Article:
The reservation of not less than one third in the panchayat structure including positions reserved for scheduled castes and scheduled tribes (SC/ST), was constitutionally mandated for women in all parts of the country. This provided the potential for women leadership across the caste-class barriers.
The beginning of 21st century has seen states enhancing reservation to 50 per cent—with fifteen states, Andhra Pradesh, Assam, Bihar (first to do so), Chhattisgarh, Himachal Pradesh, Jharkhand, Karnataka, Kerala, Madhya Pradesh, Maharashtra, Odisha, Rajasthan, Tripura, Uttarakhand and West Bengal offering this larger platform. At present India has about 1.36 million women members in the panchayat who constitute 42.3 per cent of the total elected representatives (Strengthening of panchayats in India: Comparing devolution across states, 2012-13; The Indian Institute of Public Administration).
While the political entry of women was evolving in the panchayat and urban local bodies, another development was taking place partly with the effort of government, but mostly with the initiative of civil society groups. Self-help groups (SHGs) comprising of women from the socio economically weaker sections were being formed and nurtured mainly in rural areas that gave them an opportunity to save and access micro credit options. The government programmes of poverty alleviation contributed further to this process. National Bank for Agriculture and Rural Development (NABARD) added their SHG-bank linkage programme in 1992, which is a major part of the micro-finance market outreach today with 56.6 million clients out of a total of 83.4 million benefitting from this programme (Microfinance India: State of the sector report, 2012, ACCESS development services). The anti-poverty strategy also included a major programme of self-employment with support of bank credit and subsidy. The focus on women in the first self-employment programme of the Integrated Rural Development Programme (IRDP) of 1980 was further strengthened by a separate sub-programme of Development of Women and Children in Rural Areas (DWCRA). This was later restructured in 1999 as Swarnajayanti Gram Swarozgar Yojana (SGSY) to cover all aspects of self-employment of the rural poor; to be a holistic programme for micro enterprises development; and, to organise rural poor into SHGs. The role of the panchayat in these programmes was to identify below poverty line (BPL) beneficiaries to make them eligible for bank credit and government subsidy for their micro enterprises in primary, secondary and tertiary sectors.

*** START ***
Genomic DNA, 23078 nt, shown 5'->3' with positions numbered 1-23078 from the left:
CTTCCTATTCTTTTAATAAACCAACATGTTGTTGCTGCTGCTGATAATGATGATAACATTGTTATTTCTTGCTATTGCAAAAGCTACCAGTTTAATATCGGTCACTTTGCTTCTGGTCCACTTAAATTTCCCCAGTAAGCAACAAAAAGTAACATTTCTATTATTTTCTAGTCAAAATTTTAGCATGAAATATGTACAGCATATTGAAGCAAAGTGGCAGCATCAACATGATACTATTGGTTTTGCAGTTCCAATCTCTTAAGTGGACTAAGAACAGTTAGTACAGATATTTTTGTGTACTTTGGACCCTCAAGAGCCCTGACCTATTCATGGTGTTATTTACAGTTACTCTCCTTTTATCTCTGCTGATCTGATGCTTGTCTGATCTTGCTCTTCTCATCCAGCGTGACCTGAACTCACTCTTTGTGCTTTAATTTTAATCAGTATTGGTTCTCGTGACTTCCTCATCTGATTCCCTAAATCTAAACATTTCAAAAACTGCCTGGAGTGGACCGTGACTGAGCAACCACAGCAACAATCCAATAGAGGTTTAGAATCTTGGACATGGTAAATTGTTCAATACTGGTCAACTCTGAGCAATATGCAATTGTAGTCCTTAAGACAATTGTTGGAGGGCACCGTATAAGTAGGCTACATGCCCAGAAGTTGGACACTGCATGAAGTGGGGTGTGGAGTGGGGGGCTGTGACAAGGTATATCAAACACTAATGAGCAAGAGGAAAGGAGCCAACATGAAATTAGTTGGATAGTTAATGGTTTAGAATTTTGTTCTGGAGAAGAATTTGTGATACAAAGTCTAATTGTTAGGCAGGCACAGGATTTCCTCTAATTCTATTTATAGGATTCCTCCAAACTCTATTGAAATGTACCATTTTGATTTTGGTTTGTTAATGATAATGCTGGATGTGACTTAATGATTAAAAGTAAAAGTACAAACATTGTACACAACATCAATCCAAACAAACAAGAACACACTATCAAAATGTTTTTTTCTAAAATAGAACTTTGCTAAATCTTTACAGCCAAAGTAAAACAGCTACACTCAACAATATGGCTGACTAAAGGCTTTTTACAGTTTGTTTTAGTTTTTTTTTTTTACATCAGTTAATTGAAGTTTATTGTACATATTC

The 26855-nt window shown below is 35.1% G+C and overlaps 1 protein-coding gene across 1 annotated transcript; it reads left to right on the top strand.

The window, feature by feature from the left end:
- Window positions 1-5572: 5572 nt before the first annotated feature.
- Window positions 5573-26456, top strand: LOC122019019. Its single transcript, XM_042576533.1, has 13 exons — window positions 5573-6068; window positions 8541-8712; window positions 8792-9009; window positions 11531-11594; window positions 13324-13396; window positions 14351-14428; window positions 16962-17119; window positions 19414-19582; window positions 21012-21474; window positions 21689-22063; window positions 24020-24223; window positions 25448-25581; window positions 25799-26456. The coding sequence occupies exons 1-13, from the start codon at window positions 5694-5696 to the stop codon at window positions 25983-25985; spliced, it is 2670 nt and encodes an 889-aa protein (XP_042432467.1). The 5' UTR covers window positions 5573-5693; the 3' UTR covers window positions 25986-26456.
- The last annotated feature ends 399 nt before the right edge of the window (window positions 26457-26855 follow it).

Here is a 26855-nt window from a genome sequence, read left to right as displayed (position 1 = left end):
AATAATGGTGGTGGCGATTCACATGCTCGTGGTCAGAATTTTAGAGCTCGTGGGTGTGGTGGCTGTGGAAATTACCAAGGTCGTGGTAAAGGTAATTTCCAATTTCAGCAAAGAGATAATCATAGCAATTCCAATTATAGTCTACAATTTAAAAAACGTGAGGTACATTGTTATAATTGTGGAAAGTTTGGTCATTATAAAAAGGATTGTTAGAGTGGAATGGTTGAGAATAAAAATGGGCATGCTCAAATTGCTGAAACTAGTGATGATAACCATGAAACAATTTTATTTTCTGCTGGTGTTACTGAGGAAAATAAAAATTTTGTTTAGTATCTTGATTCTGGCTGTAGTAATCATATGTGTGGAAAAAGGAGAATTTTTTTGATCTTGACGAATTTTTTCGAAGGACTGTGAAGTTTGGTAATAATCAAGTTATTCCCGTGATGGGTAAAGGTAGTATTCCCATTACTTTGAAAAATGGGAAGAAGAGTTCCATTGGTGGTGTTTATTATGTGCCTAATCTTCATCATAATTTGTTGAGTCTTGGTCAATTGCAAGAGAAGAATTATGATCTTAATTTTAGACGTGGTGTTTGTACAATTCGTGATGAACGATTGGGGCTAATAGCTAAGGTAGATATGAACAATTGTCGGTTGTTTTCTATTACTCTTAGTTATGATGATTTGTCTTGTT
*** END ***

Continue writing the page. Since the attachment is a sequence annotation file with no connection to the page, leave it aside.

The programme has now been re-structured and re-designed as Aajeevika – National Rural Livelihood Mission (NRLM) launched in June 2011, aiming to create an effective institutional platform for rural poor to enable them to increase household income through livelihood enhancement and improved access to financial services. This programme seeks to cover 7 crore rural households, 600 districts, 6000 blocks, 2.5 lakh gram panchayat and 6 lakh villages in the country through self-managed SHGs and federated institutions. The programme is substantially focused on women collectives.
The involvement of the panchayat in the above process is however minimal, limited to only selection of BPL beneficiaries. The remaining process of SHG formation, access to bank credit and taking up economic activities is done by government functionaries. The NRLM approach structures a mutually beneficial working relationship between the panchayat and BPL SHGs, but it cautions that autonomy of such SHGs is not to be compromised. The panchayat is to be actively involved in identification and mobilisation of BPL households in affinity based SHGs, facilitating federations of SHGs and providing basic facilities for their effective functioning, giving priority to the demand of the SHGs in their annual plans and making suitable financial allocations and coordinating with other departments or agencies. But the NRLM does not envisage any special role for women panchayat leaders, important from a gender perspective. Also with a strong political will to support women leaders in the panchayat and their capacity building on one side and the SHG movement on the other, there has been a tendency of both groups to consider their institutional structure as the most effective and their members as the most active women leaders.